irelandireland Posts: 17,584member

    Quote:

    Originally Posted by allenbf View Post



    Can't wait to hold one of these and see how light it is.


     


    It's half the weight of an iPad.

  • Reply 6 of 77
    I can't imagine how anybody would be disappointed by the price.
  • Reply 7 of 77
    irelandireland Posts: 17,584member

    Quote:

    Originally Posted by Rogifan View Post



    Apple should have pitched this differently. They should have pitched this as a smaller form factor iPad that has all the capabilities of its big brother but with a thinner and lighter design and more affordable price. By bringing up the Nexus in the keynote they inevitably brought in the comparisons to cheaper tablets. And of course then the biggest focus will be on price.


     


    You're presuming consumers see 'cheaper' and always go for that, when if history is any indicator the opposite is true. Apple makes premium products and this fits perfectly in line with that.

  • Reply 8 of 77
    irelandireland Posts: 17,584member

    Quote:

    Originally Posted by Rogifan View Post



    Oh and th stock is up $10 so far today, so this meme that the stock dropped $20 yesterday because of the iPad mini price is mostly bunk.


     


    Apple's stock nearly always goes down on or after a keynote, the products announced are completely irrelevant when most, if not all analysts have no clue what's going on, and the amount of corruption and manipulation is the stock market game is astounding IMO. Especially with regards AAPL.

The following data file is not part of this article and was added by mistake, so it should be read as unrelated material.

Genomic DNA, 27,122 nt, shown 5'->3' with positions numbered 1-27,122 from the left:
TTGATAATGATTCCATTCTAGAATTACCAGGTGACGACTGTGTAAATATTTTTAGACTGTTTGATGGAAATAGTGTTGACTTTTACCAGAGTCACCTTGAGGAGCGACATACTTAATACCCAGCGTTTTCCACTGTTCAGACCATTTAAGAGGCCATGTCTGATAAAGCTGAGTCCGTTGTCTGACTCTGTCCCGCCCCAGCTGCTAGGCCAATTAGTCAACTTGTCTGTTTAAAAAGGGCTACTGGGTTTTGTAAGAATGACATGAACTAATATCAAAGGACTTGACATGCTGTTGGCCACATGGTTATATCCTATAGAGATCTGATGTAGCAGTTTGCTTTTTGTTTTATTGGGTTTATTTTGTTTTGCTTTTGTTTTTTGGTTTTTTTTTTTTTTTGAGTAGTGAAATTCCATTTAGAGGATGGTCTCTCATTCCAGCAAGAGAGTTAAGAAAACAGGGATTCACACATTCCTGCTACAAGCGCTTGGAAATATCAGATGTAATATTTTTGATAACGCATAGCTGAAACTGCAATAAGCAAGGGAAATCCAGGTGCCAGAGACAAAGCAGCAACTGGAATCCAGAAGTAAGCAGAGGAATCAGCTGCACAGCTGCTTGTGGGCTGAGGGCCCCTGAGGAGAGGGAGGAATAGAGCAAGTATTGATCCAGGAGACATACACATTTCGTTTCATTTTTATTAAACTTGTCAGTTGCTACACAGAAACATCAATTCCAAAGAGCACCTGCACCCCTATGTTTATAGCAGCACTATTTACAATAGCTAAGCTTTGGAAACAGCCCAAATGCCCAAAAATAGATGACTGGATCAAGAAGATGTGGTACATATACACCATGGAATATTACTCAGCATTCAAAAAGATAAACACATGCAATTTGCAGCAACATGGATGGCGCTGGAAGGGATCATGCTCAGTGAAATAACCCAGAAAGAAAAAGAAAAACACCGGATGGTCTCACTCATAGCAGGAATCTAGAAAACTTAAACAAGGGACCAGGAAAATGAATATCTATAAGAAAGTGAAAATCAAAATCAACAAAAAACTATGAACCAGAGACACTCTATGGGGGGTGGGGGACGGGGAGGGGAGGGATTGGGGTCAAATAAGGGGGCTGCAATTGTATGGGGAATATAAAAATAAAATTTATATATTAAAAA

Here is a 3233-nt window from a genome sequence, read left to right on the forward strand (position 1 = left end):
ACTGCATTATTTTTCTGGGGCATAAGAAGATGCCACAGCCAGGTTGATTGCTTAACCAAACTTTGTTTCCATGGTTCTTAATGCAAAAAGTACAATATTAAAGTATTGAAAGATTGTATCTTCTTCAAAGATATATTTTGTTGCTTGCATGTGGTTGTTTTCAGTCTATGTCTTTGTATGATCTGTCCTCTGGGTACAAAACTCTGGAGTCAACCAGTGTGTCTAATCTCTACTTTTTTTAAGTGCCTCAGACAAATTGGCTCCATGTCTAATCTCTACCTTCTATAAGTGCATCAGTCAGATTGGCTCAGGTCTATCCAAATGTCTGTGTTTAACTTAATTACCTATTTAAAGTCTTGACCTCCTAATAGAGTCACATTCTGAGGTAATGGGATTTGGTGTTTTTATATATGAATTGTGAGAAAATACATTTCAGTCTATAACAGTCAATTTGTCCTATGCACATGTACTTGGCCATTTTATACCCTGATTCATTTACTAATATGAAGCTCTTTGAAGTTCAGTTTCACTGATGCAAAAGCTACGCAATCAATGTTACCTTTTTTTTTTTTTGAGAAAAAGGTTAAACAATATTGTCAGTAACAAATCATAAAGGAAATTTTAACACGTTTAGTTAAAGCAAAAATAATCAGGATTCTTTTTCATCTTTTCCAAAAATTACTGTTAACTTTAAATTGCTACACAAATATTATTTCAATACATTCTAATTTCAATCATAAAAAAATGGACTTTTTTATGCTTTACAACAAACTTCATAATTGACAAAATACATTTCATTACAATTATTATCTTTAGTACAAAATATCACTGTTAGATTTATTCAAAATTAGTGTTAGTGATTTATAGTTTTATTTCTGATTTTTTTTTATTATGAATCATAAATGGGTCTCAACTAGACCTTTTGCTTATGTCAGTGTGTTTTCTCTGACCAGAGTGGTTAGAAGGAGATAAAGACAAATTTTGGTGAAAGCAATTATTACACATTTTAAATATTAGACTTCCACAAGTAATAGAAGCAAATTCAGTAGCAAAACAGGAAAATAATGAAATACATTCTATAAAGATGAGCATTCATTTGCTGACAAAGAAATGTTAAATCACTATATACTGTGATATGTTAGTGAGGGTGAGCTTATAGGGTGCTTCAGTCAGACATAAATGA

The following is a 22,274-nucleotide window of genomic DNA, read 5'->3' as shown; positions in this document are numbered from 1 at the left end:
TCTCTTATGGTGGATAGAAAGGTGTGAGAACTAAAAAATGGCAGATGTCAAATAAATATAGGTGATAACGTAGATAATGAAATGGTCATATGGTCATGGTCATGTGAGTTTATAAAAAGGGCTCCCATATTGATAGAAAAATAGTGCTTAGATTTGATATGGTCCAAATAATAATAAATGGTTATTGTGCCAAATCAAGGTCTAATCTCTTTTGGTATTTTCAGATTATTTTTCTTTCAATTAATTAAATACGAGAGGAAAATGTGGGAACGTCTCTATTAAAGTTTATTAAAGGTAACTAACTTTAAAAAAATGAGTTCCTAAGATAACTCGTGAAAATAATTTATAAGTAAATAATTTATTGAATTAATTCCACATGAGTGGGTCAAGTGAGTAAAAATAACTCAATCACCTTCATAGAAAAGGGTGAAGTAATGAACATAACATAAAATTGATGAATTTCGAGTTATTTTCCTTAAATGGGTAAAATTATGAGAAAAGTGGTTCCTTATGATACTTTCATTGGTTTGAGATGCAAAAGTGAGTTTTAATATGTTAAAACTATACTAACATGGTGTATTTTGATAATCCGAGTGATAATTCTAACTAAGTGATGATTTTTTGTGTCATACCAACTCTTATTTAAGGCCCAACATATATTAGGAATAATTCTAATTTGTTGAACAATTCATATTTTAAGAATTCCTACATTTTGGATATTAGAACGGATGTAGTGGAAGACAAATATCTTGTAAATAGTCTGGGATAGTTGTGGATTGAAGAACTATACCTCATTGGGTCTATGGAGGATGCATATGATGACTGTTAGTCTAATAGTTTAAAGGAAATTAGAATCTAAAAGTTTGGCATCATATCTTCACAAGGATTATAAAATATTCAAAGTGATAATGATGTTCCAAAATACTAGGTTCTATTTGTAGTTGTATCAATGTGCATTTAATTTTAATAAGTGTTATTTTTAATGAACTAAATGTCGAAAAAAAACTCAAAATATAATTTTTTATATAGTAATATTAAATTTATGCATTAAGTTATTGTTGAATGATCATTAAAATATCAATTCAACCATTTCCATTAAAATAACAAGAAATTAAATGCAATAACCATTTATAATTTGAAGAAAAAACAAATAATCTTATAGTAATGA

• Reply 9 of 77

    Quote:

    Originally Posted by Elian Gonzalez View Post



    While $330 is nothing to sneeze at, there might just be a large swath of consumers who want an iPad but not the 10-inch version, seeing the mini as the product they want. 


     


    But see that's what's a little concerning for investors, Apple doesn't make as much money on the mini as it does the full size. What's the long term path forward here? If the full size is selling like gangbusters what's the real need for the mini at all? Is it an acknowledgement that the market at 100 million sold is getting saturated so a new category makes sense or is it a bit of a hurried reaction to competition? Or does Apple kind of expect the mini to be more niche where the impact on the full size won't be major....questions questions...

  • Reply 10 of 77
    The Mini is, in many ways, the same machine as an iPad 2 so, for me, the easiest way to think about the Mini is to think about whether the iPad 2 is well priced and if a $70 price reduction is appropriate/attractive. For what it's worth, I think the iPad2 is well priced (in fact, I like the iPad 2 more than 3rd gen). And so the Mini is fairly priced.

    I like the iPad 2 because, although the specs are slightly dated, I find that the iPad2 still zips along on iOS6. Other than wishing Apple had added Siri (clearly the 2 is capable of handling or the Mini could not - unless it's a microphone issue), I couldn't be happier with my 2 and imagine a Mini would also be satisfying.

    I also had some more detailed thoughts on how to guide friends and family when they ask whether or not to buy the Mini. http://q10a1.blogspot.com/2012/10/ipad-mini.html